"The Lion of St. Mark's," he said. "It's Venetian all right."
He pointed to a raised casting near the breech end of the gun. The image was unmistakable, a winged, forward-facing lion wreathed in a leafy garland, one of the most potent symbols of medieval Europe. He traced his fingers over the emblem and trailed them towards the rear of the breech. Suddenly he raised his other hand to order the crewman holding the hose to avert the flow.
"There's a foundry mark," he said excitedly. "In front of the touch hole."
"It's a date." The crew chief leaned over Jack, shielding his eyes from the glare. "Anno domini. Then Roman numerals. I can barely make it out. M, C, D . . ."
"Fourteen fifty-three," one of the others exclaimed.
"My God," Jack said quietly. "The Great Siege." He had no need to explain that date; its significance had been drummed into the crew during his many briefing lectures. 1453. The year of the greatest-ever showdown between East and West, a clash of titans at this crossroads between Europe and Asia. The year of the last dying gasp of the Roman Empire, its domain shrunk to this one defiant promontory from its heyday fifteen hundred years before, when Rome had ruled the greater part of the known world. For a moment Jack felt a frisson of energy as he pressed his hand against the cold metal of the gun. He glanced along the line of the barrel towards the city of Istanbul, its minarets and domes rising like a studded jewel from a mirage. He was touching history itself, drawn into the past with an immediacy no textbook could ever convey.
After a moment he stood and arched his back, his tall, lean frame towering over most of the crew. "It's a field piece, a siege gun, much bigger than the antipersonnel breech-loaders carried on ships of this period. My guess is we're looking at one of the guns used by Sultan Mehmet II and the Ottoman Turks to pound the city defences." He gestured towards the shoreline where the fractured remains of the Byzantine sea walls were just visible, their impressive stature further reduced by earthquake and modern development. "The Ottomans would have used any gun they could lay their hands on. This one was cast in Venice earlier that year, then maybe captured in battle or by pirates, then used against the massed forces of Byzantium behind those walls, including the Venetians themselves. The Turkish media are going to love this."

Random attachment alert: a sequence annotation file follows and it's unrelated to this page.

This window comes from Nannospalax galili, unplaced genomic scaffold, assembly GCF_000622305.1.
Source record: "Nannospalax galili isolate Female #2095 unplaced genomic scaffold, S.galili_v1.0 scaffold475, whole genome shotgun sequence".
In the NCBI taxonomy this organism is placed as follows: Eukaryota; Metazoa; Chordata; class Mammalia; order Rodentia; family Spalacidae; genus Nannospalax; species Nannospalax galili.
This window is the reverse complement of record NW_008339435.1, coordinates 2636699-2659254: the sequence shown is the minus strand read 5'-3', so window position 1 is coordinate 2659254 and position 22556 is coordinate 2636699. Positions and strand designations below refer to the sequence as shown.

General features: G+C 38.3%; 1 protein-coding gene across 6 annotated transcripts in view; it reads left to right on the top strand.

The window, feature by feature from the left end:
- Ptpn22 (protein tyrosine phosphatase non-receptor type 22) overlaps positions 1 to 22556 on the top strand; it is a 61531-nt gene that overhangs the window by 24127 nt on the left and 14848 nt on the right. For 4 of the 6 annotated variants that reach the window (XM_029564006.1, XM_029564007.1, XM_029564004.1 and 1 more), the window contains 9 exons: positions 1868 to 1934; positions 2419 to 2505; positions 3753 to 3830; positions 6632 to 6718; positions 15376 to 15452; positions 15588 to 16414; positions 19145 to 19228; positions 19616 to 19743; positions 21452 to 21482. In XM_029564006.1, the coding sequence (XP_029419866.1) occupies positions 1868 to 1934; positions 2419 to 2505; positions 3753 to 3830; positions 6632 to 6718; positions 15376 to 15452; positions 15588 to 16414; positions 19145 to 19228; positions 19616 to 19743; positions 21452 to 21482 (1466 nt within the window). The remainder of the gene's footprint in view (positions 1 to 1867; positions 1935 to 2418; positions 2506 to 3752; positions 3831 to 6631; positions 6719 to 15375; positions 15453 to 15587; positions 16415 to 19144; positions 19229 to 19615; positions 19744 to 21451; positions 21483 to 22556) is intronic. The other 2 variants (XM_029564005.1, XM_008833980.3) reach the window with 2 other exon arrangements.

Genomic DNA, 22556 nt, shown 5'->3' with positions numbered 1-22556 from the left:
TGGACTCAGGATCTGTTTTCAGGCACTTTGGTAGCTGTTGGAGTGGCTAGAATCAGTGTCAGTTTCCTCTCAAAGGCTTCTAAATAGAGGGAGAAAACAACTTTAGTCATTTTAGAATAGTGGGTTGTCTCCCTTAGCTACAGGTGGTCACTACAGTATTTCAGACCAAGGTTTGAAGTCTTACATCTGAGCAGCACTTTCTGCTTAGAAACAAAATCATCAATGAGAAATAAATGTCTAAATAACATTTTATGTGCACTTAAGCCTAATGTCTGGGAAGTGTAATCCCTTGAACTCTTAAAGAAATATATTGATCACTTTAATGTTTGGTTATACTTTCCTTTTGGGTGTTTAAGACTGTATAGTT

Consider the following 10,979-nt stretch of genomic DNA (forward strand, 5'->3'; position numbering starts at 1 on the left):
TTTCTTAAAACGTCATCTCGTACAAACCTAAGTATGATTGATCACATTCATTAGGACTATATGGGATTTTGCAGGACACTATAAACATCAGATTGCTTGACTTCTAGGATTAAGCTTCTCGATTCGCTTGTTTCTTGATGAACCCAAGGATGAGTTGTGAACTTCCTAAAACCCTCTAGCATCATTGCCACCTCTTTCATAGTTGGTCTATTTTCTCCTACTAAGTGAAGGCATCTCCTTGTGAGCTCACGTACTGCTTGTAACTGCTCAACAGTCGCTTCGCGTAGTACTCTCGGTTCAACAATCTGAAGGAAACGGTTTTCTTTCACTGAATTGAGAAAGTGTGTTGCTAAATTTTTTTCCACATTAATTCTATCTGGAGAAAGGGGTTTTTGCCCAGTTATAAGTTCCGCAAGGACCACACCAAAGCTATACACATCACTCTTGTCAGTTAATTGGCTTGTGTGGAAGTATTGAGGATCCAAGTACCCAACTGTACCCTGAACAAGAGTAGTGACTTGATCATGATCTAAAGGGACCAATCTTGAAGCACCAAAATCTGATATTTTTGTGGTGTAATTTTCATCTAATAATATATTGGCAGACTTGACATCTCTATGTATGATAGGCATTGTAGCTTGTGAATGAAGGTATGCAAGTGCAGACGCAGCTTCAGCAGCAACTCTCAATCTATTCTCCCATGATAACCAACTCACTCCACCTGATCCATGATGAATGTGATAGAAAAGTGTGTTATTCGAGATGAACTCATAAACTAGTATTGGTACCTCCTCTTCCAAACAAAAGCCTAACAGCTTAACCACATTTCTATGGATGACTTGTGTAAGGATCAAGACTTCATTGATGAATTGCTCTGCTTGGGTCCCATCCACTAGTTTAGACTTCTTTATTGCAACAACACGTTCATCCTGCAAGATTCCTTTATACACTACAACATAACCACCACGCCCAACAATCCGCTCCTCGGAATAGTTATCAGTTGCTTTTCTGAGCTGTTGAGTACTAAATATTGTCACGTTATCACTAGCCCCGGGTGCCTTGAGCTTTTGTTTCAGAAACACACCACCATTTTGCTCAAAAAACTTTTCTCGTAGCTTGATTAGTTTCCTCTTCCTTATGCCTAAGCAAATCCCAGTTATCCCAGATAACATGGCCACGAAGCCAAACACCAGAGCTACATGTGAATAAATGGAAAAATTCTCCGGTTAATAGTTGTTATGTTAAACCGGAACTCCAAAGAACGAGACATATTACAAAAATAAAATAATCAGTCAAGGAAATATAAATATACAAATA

As the crew dispersed back to their jobs, Jack looked again at that emblem on the gun. Like his own forebears in England, sea captains and explorers who had touched the farthest reaches of the globe, the Venetians were maritime adventurers who had spread their tentacles across the Mediterranean world, even installing a colony of merchants here in Constantinople. Theirs was a world of trade and profiteering, not imperialism and conquest. Yet they had been responsible for one of the greatest crimes in the history of civilisation, a crime which had drawn Jack to this spot and which he was determined to fathom before the expedition was out.
Back on the bridge, Jack resumed his seat behind the chart table and rolled up his sleeves. It had been a cool early summer morning but the sun was beginning to bear down as the sea mist burnt off. He looked over at Tom York, IMU's senior captain, a neatly attired, white-haired man who was conferring over the main radar screen with the ship's second officer, a newly appointed Estonian who had come with impeccable credentials from the Russian merchant marine academy. York glanced keenly at Jack and inclined his head towards the window from which he had been watching the scene on the foredeck below.